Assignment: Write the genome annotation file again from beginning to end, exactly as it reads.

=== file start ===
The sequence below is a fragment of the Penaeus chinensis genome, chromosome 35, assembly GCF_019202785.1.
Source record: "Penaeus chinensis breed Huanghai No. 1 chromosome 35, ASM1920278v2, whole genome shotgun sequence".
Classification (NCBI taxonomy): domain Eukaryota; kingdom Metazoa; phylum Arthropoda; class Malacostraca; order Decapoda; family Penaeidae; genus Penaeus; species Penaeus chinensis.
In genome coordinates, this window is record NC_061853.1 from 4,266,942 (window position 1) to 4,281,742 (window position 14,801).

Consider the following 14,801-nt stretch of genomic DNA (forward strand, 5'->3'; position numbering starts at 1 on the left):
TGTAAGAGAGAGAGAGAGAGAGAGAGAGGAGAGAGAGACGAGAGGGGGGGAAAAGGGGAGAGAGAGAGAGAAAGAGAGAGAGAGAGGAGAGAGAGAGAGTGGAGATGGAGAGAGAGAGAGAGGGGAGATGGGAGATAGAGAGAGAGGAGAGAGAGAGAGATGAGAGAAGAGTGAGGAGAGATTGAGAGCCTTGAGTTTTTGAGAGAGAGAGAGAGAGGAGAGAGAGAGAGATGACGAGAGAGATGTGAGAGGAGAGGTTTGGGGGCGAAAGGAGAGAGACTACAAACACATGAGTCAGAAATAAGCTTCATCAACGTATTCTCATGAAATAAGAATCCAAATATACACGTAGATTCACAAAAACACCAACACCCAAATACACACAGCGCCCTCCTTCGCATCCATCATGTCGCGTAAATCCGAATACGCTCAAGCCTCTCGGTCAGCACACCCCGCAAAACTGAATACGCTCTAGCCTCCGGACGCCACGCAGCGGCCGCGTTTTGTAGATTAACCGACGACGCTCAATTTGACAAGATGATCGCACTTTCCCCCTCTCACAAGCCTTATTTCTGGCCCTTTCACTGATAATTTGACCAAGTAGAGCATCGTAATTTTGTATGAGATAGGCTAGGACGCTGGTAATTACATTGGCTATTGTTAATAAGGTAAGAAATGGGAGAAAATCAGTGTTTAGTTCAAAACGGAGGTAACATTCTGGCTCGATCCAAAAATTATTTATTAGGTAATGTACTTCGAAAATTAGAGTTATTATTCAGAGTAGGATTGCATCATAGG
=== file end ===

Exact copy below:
The sequence below is a fragment of the Penaeus chinensis genome, chromosome 35, assembly GCF_019202785.1.
Source record: "Penaeus chinensis breed Huanghai No. 1 chromosome 35, ASM1920278v2, whole genome shotgun sequence".
Classification (NCBI taxonomy): domain Eukaryota; kingdom Metazoa; phylum Arthropoda; class Malacostraca; order Decapoda; family Penaeidae; genus Penaeus; species Penaeus chinensis.
In genome coordinates, this window is record NC_061853.1 from 4,266,942 (window position 1) to 4,281,742 (window position 14,801).

Consider the following 14,801-nt stretch of genomic DNA (forward strand, 5'->3'; position numbering starts at 1 on the left):
TGTAAGAGAGAGAGAGAGAGAGAGAGAGGAGAGAGAGACGAGAGGGGGGGAAAAGGGGAGAGAGAGAGAGAAAGAGAGAGAGAGAGGAGAGAGAGAGAGTGGAGATGGAGAGAGAGAGAGAGGGGAGATGGGAGATAGAGAGAGAGGAGAGAGAGAGAGATGAGAGAAGAGTGAGGAGAGATTGAGAGCCTTGAGTTTTTGAGAGAGAGAGAGAGAGGAGAGAGAGAGAGATGACGAGAGAGATGTGAGAGGAGAGGTTTGGGGGCGAAAGGAGAGAGACTACAAACACATGAGTCAGAAATAAGCTTCATCAACGTATTCTCATGAAATAAGAATCCAAATATACACGTAGATTCACAAAAACACCAACACCCAAATACACACAGCGCCCTCCTTCGCATCCATCATGTCGCGTAAATCCGAATACGCTCAAGCCTCTCGGTCAGCACACCCCGCAAAACTGAATACGCTCTAGCCTCCGGACGCCACGCAGCGGCCGCGTTTTGTAGATTAACCGACGACGCTCAATTTGACAAGATGATCGCACTTTCCCCCTCTCACAAGCCTTATTTCTGGCCCTTTCACTGATAATTTGACCAAGTAGAGCATCGTAATTTTGTATGAGATAGGCTAGGACGCTGGTAATTACATTGGCTATTGTTAATAAGGTAAGAAATGGGAGAAAATCAGTGTTTAGTTCAAAACGGAGGTAACATTCTGGCTCGATCCAAAAATTATTTATTAGGTAATGTACTTCGAAAATTAGAGTTATTATTCAGAGTAGGATTGCATCATAGG